By Ovunc Kutlu
ANKARA (AA) - US Senate Majority Leader Mitch McConnell agreed to resume talks with Democrats over the much-anticipated relief bill that failed to pass the Congress before presidential election on Nov. 3.
"Last night, they’ve agreed to sit down and the staffs are going to sit down today or tomorrow to try to begin to see if we can get a real good Covid relief bill," Senate Minority Leader Chuck Schumer, a Democrat from New York, told reporters on Thursday.
"So there’s been a little bit of a breakthrough in that McConnell’s folks are finally sitting down and talking to us," he added.
McConnell, a Republican from Kentucky, insisted before US election that the Senate could pass a $500 billion relief bill to stimulate American economy and help US public against the adverse effects of COVID-19.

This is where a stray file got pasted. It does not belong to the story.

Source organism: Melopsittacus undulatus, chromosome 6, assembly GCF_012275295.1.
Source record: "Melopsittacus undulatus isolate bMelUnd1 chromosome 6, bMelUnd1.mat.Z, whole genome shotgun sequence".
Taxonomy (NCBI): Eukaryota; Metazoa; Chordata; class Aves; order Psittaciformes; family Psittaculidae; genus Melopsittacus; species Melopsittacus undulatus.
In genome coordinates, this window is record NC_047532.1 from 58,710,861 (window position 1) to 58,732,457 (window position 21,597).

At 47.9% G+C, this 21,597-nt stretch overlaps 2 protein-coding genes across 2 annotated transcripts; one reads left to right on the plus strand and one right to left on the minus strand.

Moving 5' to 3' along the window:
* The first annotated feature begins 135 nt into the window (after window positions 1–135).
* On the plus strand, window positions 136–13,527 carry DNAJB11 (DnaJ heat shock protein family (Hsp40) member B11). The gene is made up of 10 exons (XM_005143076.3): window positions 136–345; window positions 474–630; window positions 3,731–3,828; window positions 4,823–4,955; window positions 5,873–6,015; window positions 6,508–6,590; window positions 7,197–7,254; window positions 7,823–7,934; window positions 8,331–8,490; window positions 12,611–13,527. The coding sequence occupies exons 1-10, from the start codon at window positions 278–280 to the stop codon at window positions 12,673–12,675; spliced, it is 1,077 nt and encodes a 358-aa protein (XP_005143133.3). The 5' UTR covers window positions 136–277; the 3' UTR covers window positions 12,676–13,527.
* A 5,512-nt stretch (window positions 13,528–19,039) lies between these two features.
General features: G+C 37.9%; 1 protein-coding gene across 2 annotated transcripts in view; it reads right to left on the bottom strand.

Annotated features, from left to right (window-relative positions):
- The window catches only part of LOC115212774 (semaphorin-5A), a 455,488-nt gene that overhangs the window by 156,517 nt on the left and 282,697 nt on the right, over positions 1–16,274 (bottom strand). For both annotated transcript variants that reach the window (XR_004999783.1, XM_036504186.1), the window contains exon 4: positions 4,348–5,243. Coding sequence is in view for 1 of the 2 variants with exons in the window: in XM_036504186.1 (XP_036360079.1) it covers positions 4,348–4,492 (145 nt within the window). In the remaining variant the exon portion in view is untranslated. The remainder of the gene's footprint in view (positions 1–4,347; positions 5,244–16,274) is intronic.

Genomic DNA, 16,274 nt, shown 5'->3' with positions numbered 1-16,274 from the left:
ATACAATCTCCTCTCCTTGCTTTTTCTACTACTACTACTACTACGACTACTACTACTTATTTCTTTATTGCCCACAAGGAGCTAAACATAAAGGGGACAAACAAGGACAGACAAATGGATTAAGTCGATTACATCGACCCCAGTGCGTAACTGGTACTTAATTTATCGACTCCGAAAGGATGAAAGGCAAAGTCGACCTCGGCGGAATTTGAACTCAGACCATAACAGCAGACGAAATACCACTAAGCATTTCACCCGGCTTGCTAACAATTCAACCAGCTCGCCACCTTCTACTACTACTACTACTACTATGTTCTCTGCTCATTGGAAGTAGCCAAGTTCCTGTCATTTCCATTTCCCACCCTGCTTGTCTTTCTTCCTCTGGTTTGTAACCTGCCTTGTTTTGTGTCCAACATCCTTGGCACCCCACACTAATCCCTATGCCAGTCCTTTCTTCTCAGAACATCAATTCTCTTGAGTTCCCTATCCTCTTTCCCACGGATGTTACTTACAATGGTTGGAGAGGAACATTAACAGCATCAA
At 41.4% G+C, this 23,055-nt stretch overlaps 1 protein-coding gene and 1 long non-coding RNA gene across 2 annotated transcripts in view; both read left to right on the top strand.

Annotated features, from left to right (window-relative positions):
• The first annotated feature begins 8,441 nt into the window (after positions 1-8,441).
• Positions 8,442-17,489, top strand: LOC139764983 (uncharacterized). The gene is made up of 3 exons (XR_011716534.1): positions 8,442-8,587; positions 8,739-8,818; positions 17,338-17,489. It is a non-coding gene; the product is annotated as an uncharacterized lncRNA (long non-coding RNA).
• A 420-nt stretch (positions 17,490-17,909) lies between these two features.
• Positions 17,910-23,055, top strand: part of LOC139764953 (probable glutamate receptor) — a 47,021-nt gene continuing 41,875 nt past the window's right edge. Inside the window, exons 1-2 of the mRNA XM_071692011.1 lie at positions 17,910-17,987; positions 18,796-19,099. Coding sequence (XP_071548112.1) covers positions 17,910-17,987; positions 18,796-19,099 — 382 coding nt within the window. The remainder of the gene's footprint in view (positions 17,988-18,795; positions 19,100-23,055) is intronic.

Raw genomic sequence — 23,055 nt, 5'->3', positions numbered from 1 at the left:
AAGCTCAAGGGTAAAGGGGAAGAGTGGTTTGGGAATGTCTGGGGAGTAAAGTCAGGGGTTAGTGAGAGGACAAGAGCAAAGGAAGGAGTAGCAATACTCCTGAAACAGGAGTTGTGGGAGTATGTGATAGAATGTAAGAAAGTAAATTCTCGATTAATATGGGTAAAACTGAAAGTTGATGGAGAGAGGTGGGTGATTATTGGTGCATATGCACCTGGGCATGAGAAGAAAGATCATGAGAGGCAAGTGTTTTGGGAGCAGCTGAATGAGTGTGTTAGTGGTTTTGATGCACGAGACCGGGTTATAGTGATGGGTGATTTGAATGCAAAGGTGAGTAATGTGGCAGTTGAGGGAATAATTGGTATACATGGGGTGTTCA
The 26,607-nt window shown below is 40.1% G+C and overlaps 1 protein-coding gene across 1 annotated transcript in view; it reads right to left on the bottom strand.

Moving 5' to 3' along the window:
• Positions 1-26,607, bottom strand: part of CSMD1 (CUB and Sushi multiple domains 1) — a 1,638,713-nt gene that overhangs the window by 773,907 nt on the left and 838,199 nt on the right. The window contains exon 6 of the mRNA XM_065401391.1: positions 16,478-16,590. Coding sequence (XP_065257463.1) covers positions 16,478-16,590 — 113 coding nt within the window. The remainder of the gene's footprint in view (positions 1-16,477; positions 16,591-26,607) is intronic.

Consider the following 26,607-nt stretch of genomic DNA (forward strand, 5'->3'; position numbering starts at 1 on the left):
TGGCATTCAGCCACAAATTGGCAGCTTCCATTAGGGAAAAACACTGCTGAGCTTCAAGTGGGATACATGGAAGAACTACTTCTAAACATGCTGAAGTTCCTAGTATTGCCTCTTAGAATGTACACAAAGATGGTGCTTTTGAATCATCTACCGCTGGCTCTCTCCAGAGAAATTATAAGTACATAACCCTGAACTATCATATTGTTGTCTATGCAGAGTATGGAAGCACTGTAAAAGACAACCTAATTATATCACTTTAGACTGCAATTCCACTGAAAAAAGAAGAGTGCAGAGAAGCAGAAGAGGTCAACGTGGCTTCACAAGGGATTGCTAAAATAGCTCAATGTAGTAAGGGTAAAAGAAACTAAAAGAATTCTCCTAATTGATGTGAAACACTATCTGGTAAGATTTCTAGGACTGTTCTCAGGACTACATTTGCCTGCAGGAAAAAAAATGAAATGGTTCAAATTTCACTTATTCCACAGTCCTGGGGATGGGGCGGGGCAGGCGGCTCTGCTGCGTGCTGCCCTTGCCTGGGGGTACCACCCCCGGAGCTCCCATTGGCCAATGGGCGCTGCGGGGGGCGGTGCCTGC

But, the House of Representatives Speaker Nancy Pelosi, a Democrat from California, insisted on a $2.2 trillion package before talks stalled due to the election.
While President-elect Joe Biden has urged both parties to approve the much-needed stimulus before he takes office on Jan. 20, President Donald Trump has been fighting the election results for the last two weeks rather than attending the relief bill stalemate.
As unemployment rate in October stood at 6.9% in the world's largest economy, around 12 million Americans can lose unemployment benefits at the end of December if the Coronavirus Aid, Relief, and Economic Security (CARES) Act that was passed in March fails to be extended.
Before Democrats and Republicans restart the talks, however, they have to negotiate on another issue -- approving spending measures for the remainder of 2021 fiscal year to prevent a government shutdown on Dec. 11 deadline.